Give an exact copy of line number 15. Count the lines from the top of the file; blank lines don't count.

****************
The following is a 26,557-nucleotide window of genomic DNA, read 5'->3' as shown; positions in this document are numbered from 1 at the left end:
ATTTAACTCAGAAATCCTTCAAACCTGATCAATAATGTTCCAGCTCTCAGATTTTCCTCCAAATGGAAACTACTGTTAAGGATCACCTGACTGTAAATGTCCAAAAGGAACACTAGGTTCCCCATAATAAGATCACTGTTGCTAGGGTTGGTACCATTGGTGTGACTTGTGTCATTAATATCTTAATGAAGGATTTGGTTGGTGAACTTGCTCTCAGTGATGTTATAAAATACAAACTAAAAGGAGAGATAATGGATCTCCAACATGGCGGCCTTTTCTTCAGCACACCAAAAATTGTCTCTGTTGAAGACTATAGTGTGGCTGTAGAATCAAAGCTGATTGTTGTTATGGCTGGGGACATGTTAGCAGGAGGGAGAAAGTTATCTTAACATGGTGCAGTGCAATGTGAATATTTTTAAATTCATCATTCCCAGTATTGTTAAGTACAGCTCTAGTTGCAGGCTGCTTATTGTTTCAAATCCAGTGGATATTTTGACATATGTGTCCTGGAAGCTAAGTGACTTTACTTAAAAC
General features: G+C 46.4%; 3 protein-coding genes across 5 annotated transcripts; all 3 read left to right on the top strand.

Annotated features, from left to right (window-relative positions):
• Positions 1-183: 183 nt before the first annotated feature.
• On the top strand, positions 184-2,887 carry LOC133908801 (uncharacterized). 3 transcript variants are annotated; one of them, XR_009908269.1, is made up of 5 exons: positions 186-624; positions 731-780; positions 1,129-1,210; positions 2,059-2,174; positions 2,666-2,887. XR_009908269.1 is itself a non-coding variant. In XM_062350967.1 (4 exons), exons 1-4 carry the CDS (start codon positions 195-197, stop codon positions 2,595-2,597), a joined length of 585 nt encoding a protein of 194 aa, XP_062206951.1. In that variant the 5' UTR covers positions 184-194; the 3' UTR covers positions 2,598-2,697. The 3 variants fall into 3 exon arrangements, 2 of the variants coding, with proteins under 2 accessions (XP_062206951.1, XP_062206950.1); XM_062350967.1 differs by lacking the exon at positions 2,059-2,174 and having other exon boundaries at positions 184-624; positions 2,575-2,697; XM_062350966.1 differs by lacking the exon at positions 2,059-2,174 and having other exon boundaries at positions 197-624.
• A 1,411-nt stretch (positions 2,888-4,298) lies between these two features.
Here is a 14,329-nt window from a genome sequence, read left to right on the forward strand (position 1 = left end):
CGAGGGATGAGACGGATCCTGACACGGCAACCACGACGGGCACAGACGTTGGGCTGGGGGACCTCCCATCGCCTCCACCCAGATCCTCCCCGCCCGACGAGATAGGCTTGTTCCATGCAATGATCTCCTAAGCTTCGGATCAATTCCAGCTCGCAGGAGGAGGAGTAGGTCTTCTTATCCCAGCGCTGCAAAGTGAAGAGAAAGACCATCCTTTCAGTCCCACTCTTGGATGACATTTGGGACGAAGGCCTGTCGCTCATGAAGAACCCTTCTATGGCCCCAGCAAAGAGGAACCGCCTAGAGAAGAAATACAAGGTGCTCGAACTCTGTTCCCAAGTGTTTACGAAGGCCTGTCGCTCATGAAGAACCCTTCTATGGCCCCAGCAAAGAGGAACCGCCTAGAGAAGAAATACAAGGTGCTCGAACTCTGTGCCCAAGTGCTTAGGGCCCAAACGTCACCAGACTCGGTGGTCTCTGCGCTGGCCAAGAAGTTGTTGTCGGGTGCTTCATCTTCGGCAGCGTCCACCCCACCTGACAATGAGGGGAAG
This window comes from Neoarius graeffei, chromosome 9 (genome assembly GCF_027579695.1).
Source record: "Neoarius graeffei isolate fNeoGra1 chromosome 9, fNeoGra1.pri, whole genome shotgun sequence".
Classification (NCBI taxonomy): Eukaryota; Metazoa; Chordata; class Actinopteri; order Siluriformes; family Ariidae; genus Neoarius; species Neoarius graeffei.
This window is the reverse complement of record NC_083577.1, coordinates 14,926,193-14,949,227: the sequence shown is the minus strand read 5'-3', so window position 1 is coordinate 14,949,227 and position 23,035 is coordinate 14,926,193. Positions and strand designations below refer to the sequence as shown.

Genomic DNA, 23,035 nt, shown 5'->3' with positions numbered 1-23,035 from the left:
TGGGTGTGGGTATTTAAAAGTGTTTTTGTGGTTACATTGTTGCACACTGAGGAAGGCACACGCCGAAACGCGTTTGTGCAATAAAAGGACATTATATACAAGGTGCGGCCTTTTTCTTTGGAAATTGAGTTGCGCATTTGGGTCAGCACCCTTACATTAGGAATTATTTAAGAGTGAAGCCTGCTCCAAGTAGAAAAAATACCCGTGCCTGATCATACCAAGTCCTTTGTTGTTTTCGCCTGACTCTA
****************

TGGGTGTGGGTATTTAAAAGTGTTTTTGTGGTTACATTGTTGCACACTGAGGAAGGCACACGCCGAAACGCGTTTGTGCAATAAAAGGACATTATATACAAGGTGCGGCCTTTTTCTTTGGAAATTGAGTTGCGCATTTGGGTCAGCACCCTTACATTAGGAATTATTTAAGAGTGAAGCCTGCTCCAAGTAGAAAAAATACCCGTGCCTGATCATACCAAGTCCTTTGTTGTTTTCGCCTGACTCTA